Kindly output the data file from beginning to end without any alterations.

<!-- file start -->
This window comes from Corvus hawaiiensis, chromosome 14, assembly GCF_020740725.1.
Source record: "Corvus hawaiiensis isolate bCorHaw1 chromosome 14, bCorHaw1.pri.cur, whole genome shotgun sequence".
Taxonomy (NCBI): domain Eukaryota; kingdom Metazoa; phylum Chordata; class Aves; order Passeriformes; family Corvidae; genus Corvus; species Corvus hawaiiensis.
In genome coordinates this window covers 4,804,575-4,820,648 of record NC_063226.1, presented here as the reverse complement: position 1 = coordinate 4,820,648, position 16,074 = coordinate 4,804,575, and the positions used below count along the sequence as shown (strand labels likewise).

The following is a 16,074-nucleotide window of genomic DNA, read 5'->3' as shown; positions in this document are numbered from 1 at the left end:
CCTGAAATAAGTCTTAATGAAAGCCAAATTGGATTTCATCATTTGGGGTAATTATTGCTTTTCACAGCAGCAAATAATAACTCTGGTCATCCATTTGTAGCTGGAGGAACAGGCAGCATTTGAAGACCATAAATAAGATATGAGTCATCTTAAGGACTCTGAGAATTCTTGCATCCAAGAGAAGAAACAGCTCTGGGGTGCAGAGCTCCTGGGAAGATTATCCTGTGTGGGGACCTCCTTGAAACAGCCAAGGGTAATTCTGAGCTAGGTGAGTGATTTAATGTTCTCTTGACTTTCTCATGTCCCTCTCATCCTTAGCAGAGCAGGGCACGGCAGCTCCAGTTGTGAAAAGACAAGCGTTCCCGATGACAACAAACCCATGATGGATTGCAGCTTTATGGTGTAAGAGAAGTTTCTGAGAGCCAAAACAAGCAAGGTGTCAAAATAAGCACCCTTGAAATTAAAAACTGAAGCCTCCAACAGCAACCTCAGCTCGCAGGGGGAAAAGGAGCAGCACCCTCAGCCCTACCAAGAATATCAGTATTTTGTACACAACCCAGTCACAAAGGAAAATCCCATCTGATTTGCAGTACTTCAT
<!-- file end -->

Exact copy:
This window comes from Corvus hawaiiensis, chromosome 14, assembly GCF_020740725.1.
Source record: "Corvus hawaiiensis isolate bCorHaw1 chromosome 14, bCorHaw1.pri.cur, whole genome shotgun sequence".
Taxonomy (NCBI): domain Eukaryota; kingdom Metazoa; phylum Chordata; class Aves; order Passeriformes; family Corvidae; genus Corvus; species Corvus hawaiiensis.
In genome coordinates this window covers 4,804,575-4,820,648 of record NC_063226.1, presented here as the reverse complement: position 1 = coordinate 4,820,648, position 16,074 = coordinate 4,804,575, and the positions used below count along the sequence as shown (strand labels likewise).

The following is a 16,074-nucleotide window of genomic DNA, read 5'->3' as shown; positions in this document are numbered from 1 at the left end:
CCTGAAATAAGTCTTAATGAAAGCCAAATTGGATTTCATCATTTGGGGTAATTATTGCTTTTCACAGCAGCAAATAATAACTCTGGTCATCCATTTGTAGCTGGAGGAACAGGCAGCATTTGAAGACCATAAATAAGATATGAGTCATCTTAAGGACTCTGAGAATTCTTGCATCCAAGAGAAGAAACAGCTCTGGGGTGCAGAGCTCCTGGGAAGATTATCCTGTGTGGGGACCTCCTTGAAACAGCCAAGGGTAATTCTGAGCTAGGTGAGTGATTTAATGTTCTCTTGACTTTCTCATGTCCCTCTCATCCTTAGCAGAGCAGGGCACGGCAGCTCCAGTTGTGAAAAGACAAGCGTTCCCGATGACAACAAACCCATGATGGATTGCAGCTTTATGGTGTAAGAGAAGTTTCTGAGAGCCAAAACAAGCAAGGTGTCAAAATAAGCACCCTTGAAATTAAAAACTGAAGCCTCCAACAGCAACCTCAGCTCGCAGGGGGAAAAGGAGCAGCACCCTCAGCCCTACCAAGAATATCAGTATTTTGTACACAACCCAGTCACAAAGGAAAATCCCATCTGATTTGCAGTACTTCAT